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I'm just getting into learning about sessions, and for my purposes, I want to create something that upon every request from the client, the server authenticates that user, and only then performs data-handling for that user.

However, I have seen a lot of examples with CodeIgniter where the session is set up as thus:

$this->load->library('session');

$newdata = array(
               'username'  => 'johndoe',
               'email'     => 'johndoe@some-site.com',
               'logged_in' => TRUE
           );

$this->session->set_userdata($newdata);

However, couldn't someone just create a cookie on their computer with a common username and the 'logged_in' state to true, and suddenly you're authenticated without a password? This seems like a security flaw to me, but I see so many examples like this.

What is the proper way to authenticate the user on each request?

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Wondering the same thing: why doesn't CI just use php sessions and provide some kind of CI-ish interface to it? It is true that you can use the database, but what's wrong with 'normal' sessions in the first place? –  Daniel Sloof Jun 28 '10 at 12:52
1  
Codeigniter session library is there to make sessions more fexible, and take the work out of handling sessions. It does work very well and if you store the sessions in the database forces validation of a unique session ID. Codeigniter handles transparently both the setting and checking of the session id. There is an interface to native sessions for codigniter here: codeigniter.com/wiki/Native_session –  DRL Jun 28 '10 at 15:09
    
"Session" does not mean "Cookie". Session only exists on the server, and out-of-direct-reach of an attacker. The Cookie just contains a sessionid, which is an opaque and random string. The server uses the sessionid to lookup the session object for the current user. In short, the cookie does not contain the user name/email/logged_in flags, and hence an attacker cannot modify them directly –  Sripathi Krishnan Jun 28 '10 at 15:40
3  
@sri: that's just not true for codeigniter. –  Daniel Sloof Jul 1 '10 at 13:13
    
@Daniel - Thanks for the note. I just read codeigniter.com/user_guide/libraries/sessions.html, and you are right - CodeIgniter handles session differently. –  Sripathi Krishnan Jul 1 '10 at 14:26

2 Answers 2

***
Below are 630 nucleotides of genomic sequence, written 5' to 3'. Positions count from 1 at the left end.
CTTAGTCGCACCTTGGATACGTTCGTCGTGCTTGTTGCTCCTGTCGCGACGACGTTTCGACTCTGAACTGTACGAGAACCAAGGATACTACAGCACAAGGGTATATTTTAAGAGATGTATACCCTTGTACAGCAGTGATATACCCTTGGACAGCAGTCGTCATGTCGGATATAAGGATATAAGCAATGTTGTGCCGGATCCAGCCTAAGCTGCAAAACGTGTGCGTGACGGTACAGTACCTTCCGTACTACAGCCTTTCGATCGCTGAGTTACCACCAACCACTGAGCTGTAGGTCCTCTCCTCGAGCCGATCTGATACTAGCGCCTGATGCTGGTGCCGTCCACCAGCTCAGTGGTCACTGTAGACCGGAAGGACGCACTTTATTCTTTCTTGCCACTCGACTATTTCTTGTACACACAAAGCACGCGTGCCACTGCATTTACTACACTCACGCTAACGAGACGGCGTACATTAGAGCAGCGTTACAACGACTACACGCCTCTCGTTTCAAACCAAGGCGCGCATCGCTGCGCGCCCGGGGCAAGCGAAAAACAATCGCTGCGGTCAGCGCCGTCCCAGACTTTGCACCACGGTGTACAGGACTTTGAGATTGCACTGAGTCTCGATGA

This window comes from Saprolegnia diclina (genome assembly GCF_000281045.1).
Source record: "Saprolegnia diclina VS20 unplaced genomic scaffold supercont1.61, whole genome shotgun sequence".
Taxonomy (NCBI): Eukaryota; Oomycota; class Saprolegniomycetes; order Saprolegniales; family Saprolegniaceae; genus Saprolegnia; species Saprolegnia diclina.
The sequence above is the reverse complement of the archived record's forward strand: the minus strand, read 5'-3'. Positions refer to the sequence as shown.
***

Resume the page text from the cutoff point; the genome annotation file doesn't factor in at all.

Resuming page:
up vote 7 down vote accepted

In the application/config/config.php file of your codigniter install you can choose to encrypt your cookies.

$config['sess_cookie_name']  = 'ci_session';
$config['sess_expiration']  = 7200;
$config['sess_encrypt_cookie'] = TRUE;  // set from false to TRUE

Once this is set the set_userdata() and userdata() methods will transparently handle encrypting and decrypting the session data.

A full list of codigniter session config options is at the bottom of this page:

http://codeigniter.com/user_guide/libraries/sessions.html

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Alright, that sounds good. The only thing I wonder is this as secure as storing session data in a database? If someone cracks the cookie encryption, they can now forge a cookie for any user (guessing usernames) instead of just accessing one user's account. –  Nick Jun 28 '10 at 14:28
2  
If it is a concern, why don't you use the database to store sessions? This way you can validate session ID's in addition to having the cookie encrypted. If you are concerned with security, you indeed should be using the database. See Saving Session Data to a Database section of the CI user guide: demos.softaculous.com/CodeIgniter/user_guide/libraries/… –  stormdrain Jun 28 '10 at 14:42

If you'd like increased security, you can choose to store session data in the database by modifying the following lines within your CodeIgniter config.php:

$config['sess_use_database']    = TRUE;
$config['sess_table_name']      = 'ci_sessions';

Then, simply create the following table:

CREATE TABLE IF NOT EXISTS  `ci_sessions` (
    session_id varchar(40) DEFAULT '0' NOT NULL,
    ip_address varchar(16) DEFAULT '0' NOT NULL,
    user_agent varchar(120) NOT NULL,
    last_activity int(10) unsigned DEFAULT 0 NOT NULL,
    user_data text NOT NULL,
    PRIMARY KEY (session_id),
    KEY `last_activity_idx` (`last_activity`)
);
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A nice explanation here: christopherickes.com/web-app-development/… which also suggests changing: $config['sess_cookie_name'] = 'ci_session'; to $config['sess_cookie_name'] = 'cisession'; for IE compatibility –  Highly Irregular Nov 28 '12 at 4:06

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